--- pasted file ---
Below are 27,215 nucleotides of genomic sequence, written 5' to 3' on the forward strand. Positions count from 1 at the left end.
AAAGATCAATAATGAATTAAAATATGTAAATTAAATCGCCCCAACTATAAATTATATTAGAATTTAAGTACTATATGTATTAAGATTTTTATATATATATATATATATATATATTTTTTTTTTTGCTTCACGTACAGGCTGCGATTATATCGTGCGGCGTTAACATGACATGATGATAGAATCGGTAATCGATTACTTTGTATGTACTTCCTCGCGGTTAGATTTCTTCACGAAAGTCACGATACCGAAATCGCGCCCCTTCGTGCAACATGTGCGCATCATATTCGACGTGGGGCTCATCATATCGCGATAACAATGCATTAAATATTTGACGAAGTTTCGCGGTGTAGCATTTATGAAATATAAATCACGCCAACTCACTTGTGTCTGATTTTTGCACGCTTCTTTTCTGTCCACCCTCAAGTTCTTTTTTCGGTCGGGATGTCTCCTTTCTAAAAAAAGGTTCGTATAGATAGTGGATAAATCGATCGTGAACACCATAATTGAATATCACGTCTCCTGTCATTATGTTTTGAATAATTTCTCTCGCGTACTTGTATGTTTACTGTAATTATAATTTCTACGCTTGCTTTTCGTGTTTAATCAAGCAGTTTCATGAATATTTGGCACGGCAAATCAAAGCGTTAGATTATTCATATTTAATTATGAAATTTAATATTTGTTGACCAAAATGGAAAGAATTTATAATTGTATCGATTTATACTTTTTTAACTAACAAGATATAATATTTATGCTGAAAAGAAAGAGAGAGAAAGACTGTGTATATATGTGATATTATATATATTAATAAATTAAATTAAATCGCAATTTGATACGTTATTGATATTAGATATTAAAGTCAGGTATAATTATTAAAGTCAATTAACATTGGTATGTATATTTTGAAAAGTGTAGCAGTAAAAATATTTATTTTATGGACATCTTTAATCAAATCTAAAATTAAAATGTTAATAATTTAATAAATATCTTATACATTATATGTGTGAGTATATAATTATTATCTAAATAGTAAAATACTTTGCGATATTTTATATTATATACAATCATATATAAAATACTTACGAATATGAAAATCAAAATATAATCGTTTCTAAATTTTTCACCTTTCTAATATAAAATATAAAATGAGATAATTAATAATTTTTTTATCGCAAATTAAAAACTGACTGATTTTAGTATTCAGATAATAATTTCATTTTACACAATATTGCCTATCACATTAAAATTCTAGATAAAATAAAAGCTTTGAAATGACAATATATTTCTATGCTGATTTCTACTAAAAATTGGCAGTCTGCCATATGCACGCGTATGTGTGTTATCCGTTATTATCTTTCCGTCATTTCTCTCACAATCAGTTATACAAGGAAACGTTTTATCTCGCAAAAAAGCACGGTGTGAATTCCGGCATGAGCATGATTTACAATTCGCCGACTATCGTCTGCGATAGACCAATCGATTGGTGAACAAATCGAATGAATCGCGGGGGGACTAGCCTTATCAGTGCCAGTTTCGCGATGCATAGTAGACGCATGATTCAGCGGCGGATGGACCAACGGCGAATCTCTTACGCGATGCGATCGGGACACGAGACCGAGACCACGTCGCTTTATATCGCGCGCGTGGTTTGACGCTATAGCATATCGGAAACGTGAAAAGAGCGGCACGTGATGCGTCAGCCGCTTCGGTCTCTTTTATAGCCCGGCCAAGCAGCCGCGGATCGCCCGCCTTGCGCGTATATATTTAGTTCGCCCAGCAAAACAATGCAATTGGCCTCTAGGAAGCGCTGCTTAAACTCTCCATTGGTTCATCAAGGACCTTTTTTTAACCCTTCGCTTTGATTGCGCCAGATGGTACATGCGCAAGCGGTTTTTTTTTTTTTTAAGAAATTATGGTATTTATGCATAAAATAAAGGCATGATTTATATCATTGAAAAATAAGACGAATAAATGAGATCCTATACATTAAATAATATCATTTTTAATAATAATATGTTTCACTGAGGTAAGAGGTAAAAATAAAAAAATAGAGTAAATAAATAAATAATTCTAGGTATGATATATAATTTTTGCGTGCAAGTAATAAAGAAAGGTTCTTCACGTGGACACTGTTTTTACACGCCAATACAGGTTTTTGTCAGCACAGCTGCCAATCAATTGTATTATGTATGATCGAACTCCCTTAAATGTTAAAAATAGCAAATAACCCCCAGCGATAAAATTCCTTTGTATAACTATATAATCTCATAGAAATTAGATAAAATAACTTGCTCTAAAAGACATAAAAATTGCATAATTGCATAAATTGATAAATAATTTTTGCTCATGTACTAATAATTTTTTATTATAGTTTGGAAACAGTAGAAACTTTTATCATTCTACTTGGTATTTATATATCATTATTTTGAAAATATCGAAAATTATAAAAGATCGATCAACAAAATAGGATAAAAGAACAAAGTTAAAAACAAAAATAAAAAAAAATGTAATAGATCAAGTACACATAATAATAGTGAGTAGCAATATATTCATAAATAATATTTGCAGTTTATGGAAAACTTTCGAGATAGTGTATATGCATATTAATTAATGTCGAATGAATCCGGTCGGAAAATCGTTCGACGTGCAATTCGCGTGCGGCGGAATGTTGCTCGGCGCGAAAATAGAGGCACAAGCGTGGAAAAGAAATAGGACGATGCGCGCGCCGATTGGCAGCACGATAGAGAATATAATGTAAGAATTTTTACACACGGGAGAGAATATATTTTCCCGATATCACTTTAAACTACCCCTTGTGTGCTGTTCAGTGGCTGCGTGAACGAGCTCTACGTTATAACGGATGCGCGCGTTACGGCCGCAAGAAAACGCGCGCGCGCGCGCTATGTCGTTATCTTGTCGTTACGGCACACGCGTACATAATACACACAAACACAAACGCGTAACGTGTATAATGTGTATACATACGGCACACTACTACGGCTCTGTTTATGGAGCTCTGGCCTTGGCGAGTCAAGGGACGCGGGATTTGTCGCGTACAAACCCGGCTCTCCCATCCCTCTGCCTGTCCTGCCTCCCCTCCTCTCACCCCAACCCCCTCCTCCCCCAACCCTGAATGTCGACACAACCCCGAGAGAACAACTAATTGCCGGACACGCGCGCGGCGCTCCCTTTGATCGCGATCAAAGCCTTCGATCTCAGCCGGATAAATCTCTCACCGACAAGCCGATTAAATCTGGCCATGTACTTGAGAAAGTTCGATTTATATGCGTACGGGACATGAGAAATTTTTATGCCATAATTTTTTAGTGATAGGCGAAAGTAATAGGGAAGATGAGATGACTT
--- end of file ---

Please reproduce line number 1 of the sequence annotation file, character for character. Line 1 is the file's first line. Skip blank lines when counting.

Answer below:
Below are 27,215 nucleotides of genomic sequence, written 5' to 3' on the forward strand. Positions count from 1 at the left end.